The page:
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Learn how to improve your health, reduce inflammation, and fight chronic disease with these tips for starting a gluten-free and dairy-free diet.
The terms “gluten-free” and “dairy-free” seem to be everywhere lately. Many people go gluten-free and dairy-free to help manage chronic disease, food sensitivities, and inflammation. Both gluten and dairy are common allergens and and can cause issues in many people. But, what are the best ways to get started on a gluten-free and dairy-free diet?
What is gluten?
First off, let’s review what gluten is and how it can be a problem for some people. Gluten is a type of protein known as a prolamin found in the endosperm of grains such as wheat, barley, and rye. Gluten is the “glue” that holds baked-goods together and is best known for its stretchy quality.
What is dairy?
Dairy refers to the milk produced by mammals, such as cow’s milk, goat’s milk, sheep’s milk, and even camel’s milk. The most allergenic and most common and frequently consumed type of milk in the United States and Canada is cow’s milk. Dairy can be found in a vast array of products, including milk, cream, yogurt, kefir, cheese, and butter. Eggs are not considered dairy foods, although they are often found in the dairy section of the grocery store.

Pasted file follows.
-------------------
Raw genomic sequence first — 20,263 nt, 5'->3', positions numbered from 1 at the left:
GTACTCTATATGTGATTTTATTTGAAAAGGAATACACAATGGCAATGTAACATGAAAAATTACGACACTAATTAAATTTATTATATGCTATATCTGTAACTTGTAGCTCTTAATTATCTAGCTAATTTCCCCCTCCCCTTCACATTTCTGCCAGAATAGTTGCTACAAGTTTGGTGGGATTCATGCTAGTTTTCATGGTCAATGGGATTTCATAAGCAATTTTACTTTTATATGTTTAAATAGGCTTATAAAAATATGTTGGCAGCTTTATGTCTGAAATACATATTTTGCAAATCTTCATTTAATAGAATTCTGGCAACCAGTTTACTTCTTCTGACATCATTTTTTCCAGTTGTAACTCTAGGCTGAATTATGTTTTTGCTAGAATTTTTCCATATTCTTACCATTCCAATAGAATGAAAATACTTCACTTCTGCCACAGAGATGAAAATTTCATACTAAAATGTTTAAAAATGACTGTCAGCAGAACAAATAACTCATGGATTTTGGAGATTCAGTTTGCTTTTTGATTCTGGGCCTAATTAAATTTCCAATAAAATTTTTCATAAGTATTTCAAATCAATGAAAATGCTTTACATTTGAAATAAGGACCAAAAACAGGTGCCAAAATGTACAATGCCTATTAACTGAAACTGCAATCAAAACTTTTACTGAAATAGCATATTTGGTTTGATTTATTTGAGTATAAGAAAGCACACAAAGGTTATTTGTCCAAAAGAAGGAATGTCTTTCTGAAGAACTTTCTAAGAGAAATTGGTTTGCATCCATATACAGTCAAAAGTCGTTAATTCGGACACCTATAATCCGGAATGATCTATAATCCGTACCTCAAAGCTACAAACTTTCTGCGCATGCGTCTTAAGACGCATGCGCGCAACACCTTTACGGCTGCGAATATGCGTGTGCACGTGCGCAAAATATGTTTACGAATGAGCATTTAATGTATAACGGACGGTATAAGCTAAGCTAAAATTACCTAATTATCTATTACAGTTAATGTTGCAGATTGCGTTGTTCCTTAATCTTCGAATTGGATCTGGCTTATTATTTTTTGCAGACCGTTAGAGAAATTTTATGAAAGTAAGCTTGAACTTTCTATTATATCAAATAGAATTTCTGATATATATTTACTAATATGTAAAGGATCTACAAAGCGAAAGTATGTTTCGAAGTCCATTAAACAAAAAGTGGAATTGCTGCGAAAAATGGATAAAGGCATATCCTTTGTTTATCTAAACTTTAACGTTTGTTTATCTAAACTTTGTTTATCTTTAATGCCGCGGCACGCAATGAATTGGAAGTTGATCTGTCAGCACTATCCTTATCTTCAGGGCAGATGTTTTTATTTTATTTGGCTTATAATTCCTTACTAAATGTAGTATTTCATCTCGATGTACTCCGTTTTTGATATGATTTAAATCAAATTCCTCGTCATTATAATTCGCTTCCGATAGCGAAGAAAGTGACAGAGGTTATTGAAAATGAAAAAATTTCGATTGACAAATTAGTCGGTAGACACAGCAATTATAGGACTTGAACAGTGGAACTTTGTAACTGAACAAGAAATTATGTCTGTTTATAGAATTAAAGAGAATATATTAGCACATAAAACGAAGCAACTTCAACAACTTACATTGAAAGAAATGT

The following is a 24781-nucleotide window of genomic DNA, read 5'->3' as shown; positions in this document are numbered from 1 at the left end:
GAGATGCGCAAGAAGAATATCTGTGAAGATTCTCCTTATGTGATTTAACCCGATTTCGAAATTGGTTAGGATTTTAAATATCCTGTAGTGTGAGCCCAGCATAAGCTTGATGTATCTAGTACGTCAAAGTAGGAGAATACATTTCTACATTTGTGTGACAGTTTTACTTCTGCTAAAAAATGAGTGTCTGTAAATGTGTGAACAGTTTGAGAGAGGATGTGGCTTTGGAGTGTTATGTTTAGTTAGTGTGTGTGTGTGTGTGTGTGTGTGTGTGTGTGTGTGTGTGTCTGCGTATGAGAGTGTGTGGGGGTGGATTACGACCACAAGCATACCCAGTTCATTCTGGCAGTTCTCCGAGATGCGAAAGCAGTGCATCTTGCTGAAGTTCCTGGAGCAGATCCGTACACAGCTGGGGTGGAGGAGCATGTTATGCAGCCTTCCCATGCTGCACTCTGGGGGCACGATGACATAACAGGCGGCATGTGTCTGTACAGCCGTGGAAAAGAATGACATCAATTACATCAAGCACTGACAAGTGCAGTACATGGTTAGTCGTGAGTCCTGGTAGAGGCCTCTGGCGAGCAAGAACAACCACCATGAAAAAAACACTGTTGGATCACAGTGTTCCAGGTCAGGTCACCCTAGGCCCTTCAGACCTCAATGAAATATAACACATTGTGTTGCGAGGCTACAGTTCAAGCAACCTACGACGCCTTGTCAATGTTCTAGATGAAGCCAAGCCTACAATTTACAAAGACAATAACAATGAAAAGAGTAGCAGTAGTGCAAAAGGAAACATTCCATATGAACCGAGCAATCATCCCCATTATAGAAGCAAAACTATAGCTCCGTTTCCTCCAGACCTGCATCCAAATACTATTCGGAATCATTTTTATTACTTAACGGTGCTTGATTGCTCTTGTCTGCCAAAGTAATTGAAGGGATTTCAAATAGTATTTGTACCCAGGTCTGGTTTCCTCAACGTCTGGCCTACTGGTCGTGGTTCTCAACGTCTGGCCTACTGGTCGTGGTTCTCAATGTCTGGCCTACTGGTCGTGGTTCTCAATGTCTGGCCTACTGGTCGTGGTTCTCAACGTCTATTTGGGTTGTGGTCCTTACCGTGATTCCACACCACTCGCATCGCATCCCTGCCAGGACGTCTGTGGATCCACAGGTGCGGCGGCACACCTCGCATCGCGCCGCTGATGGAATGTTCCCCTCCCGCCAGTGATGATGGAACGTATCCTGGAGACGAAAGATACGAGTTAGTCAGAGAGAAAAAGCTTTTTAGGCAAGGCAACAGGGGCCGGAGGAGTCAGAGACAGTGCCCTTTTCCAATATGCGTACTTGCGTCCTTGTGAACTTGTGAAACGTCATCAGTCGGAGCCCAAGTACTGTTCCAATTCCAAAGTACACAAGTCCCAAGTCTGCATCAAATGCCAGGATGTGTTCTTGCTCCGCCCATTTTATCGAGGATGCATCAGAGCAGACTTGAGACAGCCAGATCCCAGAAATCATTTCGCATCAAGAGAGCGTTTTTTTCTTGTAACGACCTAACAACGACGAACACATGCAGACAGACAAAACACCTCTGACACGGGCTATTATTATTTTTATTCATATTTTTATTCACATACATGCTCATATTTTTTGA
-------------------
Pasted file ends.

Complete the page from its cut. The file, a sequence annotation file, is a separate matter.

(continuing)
Note: while ghee is often used as a substitute for butter, but it can still be inflammatory for people who have a strong sensitivity or allergy to dairy products.
Why are gluten and dairy considered inflammatory foods?
Gluten is considered an inflammatory food for a few reasons. First, gluten contains high levels of anti-nutrients, which are proteins found on some plants that can bind with and interfere with the absorption and digestion of nutrients in your gut, causing inflammation.
Release of Zonulin